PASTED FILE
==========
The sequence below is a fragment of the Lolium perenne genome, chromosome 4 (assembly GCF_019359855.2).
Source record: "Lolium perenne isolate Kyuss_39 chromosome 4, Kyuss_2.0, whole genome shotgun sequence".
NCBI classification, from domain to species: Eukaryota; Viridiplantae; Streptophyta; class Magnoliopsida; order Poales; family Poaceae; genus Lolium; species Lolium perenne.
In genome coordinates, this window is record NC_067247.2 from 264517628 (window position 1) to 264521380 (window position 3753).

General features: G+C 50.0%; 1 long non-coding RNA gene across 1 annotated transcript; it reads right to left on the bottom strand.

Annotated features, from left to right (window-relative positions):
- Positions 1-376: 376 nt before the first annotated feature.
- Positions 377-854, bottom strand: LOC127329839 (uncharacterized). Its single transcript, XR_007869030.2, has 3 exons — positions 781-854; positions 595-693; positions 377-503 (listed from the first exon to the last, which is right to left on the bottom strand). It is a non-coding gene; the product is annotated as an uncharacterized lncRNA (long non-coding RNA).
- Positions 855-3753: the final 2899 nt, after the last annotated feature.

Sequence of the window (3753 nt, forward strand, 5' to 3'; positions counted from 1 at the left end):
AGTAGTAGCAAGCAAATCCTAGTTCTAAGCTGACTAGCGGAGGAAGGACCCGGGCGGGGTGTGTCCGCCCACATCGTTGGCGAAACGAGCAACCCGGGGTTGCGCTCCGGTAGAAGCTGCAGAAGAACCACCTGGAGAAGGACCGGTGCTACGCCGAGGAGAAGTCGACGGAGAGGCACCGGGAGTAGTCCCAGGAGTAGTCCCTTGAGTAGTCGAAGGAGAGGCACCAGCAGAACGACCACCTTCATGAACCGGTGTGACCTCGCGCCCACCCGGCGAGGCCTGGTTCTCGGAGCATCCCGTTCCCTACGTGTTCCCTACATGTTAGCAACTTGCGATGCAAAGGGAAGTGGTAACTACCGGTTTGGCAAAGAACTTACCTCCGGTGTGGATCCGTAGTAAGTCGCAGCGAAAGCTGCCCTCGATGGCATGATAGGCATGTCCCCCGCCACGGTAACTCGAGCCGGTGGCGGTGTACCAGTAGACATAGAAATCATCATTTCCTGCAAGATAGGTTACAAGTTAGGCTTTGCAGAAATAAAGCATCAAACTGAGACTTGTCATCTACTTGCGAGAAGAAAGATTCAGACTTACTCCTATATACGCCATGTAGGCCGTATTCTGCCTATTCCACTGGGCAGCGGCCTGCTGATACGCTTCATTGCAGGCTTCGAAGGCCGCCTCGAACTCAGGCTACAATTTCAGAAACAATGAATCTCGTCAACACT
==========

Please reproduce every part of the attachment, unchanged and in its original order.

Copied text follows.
The sequence below is a fragment of the Lolium perenne genome, chromosome 4 (assembly GCF_019359855.2).
Source record: "Lolium perenne isolate Kyuss_39 chromosome 4, Kyuss_2.0, whole genome shotgun sequence".
NCBI classification, from domain to species: Eukaryota; Viridiplantae; Streptophyta; class Magnoliopsida; order Poales; family Poaceae; genus Lolium; species Lolium perenne.
In genome coordinates, this window is record NC_067247.2 from 264517628 (window position 1) to 264521380 (window position 3753).

General features: G+C 50.0%; 1 long non-coding RNA gene across 1 annotated transcript; it reads right to left on the bottom strand.

Annotated features, from left to right (window-relative positions):
- Positions 1-376: 376 nt before the first annotated feature.
- Positions 377-854, bottom strand: LOC127329839 (uncharacterized). Its single transcript, XR_007869030.2, has 3 exons — positions 781-854; positions 595-693; positions 377-503 (listed from the first exon to the last, which is right to left on the bottom strand). It is a non-coding gene; the product is annotated as an uncharacterized lncRNA (long non-coding RNA).
- Positions 855-3753: the final 2899 nt, after the last annotated feature.

Sequence of the window (3753 nt, forward strand, 5' to 3'; positions counted from 1 at the left end):
AGTAGTAGCAAGCAAATCCTAGTTCTAAGCTGACTAGCGGAGGAAGGACCCGGGCGGGGTGTGTCCGCCCACATCGTTGGCGAAACGAGCAACCCGGGGTTGCGCTCCGGTAGAAGCTGCAGAAGAACCACCTGGAGAAGGACCGGTGCTACGCCGAGGAGAAGTCGACGGAGAGGCACCGGGAGTAGTCCCAGGAGTAGTCCCTTGAGTAGTCGAAGGAGAGGCACCAGCAGAACGACCACCTTCATGAACCGGTGTGACCTCGCGCCCACCCGGCGAGGCCTGGTTCTCGGAGCATCCCGTTCCCTACGTGTTCCCTACATGTTAGCAACTTGCGATGCAAAGGGAAGTGGTAACTACCGGTTTGGCAAAGAACTTACCTCCGGTGTGGATCCGTAGTAAGTCGCAGCGAAAGCTGCCCTCGATGGCATGATAGGCATGTCCCCCGCCACGGTAACTCGAGCCGGTGGCGGTGTACCAGTAGACATAGAAATCATCATTTCCTGCAAGATAGGTTACAAGTTAGGCTTTGCAGAAATAAAGCATCAAACTGAGACTTGTCATCTACTTGCGAGAAGAAAGATTCAGACTTACTCCTATATACGCCATGTAGGCCGTATTCTGCCTATTCCACTGGGCAGCGGCCTGCTGATACGCTTCATTGCAGGCTTCGAAGGCCGCCTCGAACTCAGGCTACAATTTCAGAAACAATGAATCTCGTCAACACT